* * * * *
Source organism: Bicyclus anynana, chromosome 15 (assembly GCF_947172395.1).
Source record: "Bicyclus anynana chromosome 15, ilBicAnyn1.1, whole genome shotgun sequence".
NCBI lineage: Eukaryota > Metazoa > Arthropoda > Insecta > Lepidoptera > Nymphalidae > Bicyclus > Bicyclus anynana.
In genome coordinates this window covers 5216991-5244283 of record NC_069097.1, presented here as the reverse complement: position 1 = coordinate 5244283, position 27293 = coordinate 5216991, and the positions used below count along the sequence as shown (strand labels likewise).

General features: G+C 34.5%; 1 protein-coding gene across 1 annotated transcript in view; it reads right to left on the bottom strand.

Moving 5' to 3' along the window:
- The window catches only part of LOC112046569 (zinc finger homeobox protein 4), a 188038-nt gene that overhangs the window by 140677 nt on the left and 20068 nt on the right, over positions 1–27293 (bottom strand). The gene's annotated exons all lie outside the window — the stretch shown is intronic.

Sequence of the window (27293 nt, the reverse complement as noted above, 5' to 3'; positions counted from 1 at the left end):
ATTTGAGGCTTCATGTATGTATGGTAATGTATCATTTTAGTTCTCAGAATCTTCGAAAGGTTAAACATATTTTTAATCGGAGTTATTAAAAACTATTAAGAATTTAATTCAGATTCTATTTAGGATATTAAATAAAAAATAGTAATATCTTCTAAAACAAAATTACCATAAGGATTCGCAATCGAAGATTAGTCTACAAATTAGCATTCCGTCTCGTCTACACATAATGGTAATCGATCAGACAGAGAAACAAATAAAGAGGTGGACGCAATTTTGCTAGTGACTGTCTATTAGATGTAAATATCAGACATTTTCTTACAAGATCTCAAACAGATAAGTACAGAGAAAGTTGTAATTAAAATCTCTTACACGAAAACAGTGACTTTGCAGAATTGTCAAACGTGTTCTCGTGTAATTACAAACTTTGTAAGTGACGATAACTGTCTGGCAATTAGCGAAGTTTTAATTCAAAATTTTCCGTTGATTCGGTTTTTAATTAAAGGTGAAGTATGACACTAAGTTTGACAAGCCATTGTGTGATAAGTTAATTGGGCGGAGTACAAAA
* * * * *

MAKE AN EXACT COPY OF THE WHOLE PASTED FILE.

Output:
Source organism: Bicyclus anynana, chromosome 15 (assembly GCF_947172395.1).
Source record: "Bicyclus anynana chromosome 15, ilBicAnyn1.1, whole genome shotgun sequence".
NCBI lineage: Eukaryota > Metazoa > Arthropoda > Insecta > Lepidoptera > Nymphalidae > Bicyclus > Bicyclus anynana.
In genome coordinates this window covers 5216991-5244283 of record NC_069097.1, presented here as the reverse complement: position 1 = coordinate 5244283, position 27293 = coordinate 5216991, and the positions used below count along the sequence as shown (strand labels likewise).

General features: G+C 34.5%; 1 protein-coding gene across 1 annotated transcript in view; it reads right to left on the bottom strand.

Moving 5' to 3' along the window:
- The window catches only part of LOC112046569 (zinc finger homeobox protein 4), a 188038-nt gene that overhangs the window by 140677 nt on the left and 20068 nt on the right, over positions 1–27293 (bottom strand). The gene's annotated exons all lie outside the window — the stretch shown is intronic.

Sequence of the window (27293 nt, the reverse complement as noted above, 5' to 3'; positions counted from 1 at the left end):
ATTTGAGGCTTCATGTATGTATGGTAATGTATCATTTTAGTTCTCAGAATCTTCGAAAGGTTAAACATATTTTTAATCGGAGTTATTAAAAACTATTAAGAATTTAATTCAGATTCTATTTAGGATATTAAATAAAAAATAGTAATATCTTCTAAAACAAAATTACCATAAGGATTCGCAATCGAAGATTAGTCTACAAATTAGCATTCCGTCTCGTCTACACATAATGGTAATCGATCAGACAGAGAAACAAATAAAGAGGTGGACGCAATTTTGCTAGTGACTGTCTATTAGATGTAAATATCAGACATTTTCTTACAAGATCTCAAACAGATAAGTACAGAGAAAGTTGTAATTAAAATCTCTTACACGAAAACAGTGACTTTGCAGAATTGTCAAACGTGTTCTCGTGTAATTACAAACTTTGTAAGTGACGATAACTGTCTGGCAATTAGCGAAGTTTTAATTCAAAATTTTCCGTTGATTCGGTTTTTAATTAAAGGTGAAGTATGACACTAAGTTTGACAAGCCATTGTGTGATAAGTTAATTGGGCGGAGTACAAAA